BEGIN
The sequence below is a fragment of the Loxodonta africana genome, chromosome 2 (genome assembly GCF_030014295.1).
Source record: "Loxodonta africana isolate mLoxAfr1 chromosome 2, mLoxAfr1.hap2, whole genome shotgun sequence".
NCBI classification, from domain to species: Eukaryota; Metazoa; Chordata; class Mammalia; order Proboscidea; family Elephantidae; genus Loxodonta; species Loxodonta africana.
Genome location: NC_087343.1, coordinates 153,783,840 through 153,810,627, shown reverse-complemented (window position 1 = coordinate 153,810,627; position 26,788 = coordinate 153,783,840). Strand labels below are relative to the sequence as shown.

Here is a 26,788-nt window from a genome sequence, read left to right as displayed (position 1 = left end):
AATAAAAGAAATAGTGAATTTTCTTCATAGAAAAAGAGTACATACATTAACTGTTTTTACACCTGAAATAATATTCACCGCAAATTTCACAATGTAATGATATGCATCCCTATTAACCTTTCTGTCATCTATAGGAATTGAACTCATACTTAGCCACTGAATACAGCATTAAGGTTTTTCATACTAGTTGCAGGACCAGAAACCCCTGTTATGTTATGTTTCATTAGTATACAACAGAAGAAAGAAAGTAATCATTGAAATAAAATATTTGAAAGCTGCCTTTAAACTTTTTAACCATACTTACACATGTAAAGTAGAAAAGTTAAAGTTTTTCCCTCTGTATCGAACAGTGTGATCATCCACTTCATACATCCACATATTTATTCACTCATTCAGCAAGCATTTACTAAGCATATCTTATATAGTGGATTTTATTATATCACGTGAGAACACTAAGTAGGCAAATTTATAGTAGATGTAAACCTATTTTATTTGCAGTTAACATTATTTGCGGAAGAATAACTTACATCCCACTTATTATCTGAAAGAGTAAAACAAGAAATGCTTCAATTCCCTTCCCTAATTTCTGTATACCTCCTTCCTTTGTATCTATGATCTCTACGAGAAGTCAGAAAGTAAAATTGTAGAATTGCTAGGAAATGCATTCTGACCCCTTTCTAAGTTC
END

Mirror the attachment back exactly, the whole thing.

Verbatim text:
The sequence below is a fragment of the Loxodonta africana genome, chromosome 2 (genome assembly GCF_030014295.1).
Source record: "Loxodonta africana isolate mLoxAfr1 chromosome 2, mLoxAfr1.hap2, whole genome shotgun sequence".
NCBI classification, from domain to species: Eukaryota; Metazoa; Chordata; class Mammalia; order Proboscidea; family Elephantidae; genus Loxodonta; species Loxodonta africana.
Genome location: NC_087343.1, coordinates 153,783,840 through 153,810,627, shown reverse-complemented (window position 1 = coordinate 153,810,627; position 26,788 = coordinate 153,783,840). Strand labels below are relative to the sequence as shown.

Here is a 26,788-nt window from a genome sequence, read left to right as displayed (position 1 = left end):
AATAAAAGAAATAGTGAATTTTCTTCATAGAAAAAGAGTACATACATTAACTGTTTTTACACCTGAAATAATATTCACCGCAAATTTCACAATGTAATGATATGCATCCCTATTAACCTTTCTGTCATCTATAGGAATTGAACTCATACTTAGCCACTGAATACAGCATTAAGGTTTTTCATACTAGTTGCAGGACCAGAAACCCCTGTTATGTTATGTTTCATTAGTATACAACAGAAGAAAGAAAGTAATCATTGAAATAAAATATTTGAAAGCTGCCTTTAAACTTTTTAACCATACTTACACATGTAAAGTAGAAAAGTTAAAGTTTTTCCCTCTGTATCGAACAGTGTGATCATCCACTTCATACATCCACATATTTATTCACTCATTCAGCAAGCATTTACTAAGCATATCTTATATAGTGGATTTTATTATATCACGTGAGAACACTAAGTAGGCAAATTTATAGTAGATGTAAACCTATTTTATTTGCAGTTAACATTATTTGCGGAAGAATAACTTACATCCCACTTATTATCTGAAAGAGTAAAACAAGAAATGCTTCAATTCCCTTCCCTAATTTCTGTATACCTCCTTCCTTTGTATCTATGATCTCTACGAGAAGTCAGAAAGTAAAATTGTAGAATTGCTAGGAAATGCATTCTGACCCCTTTCTAAGTTC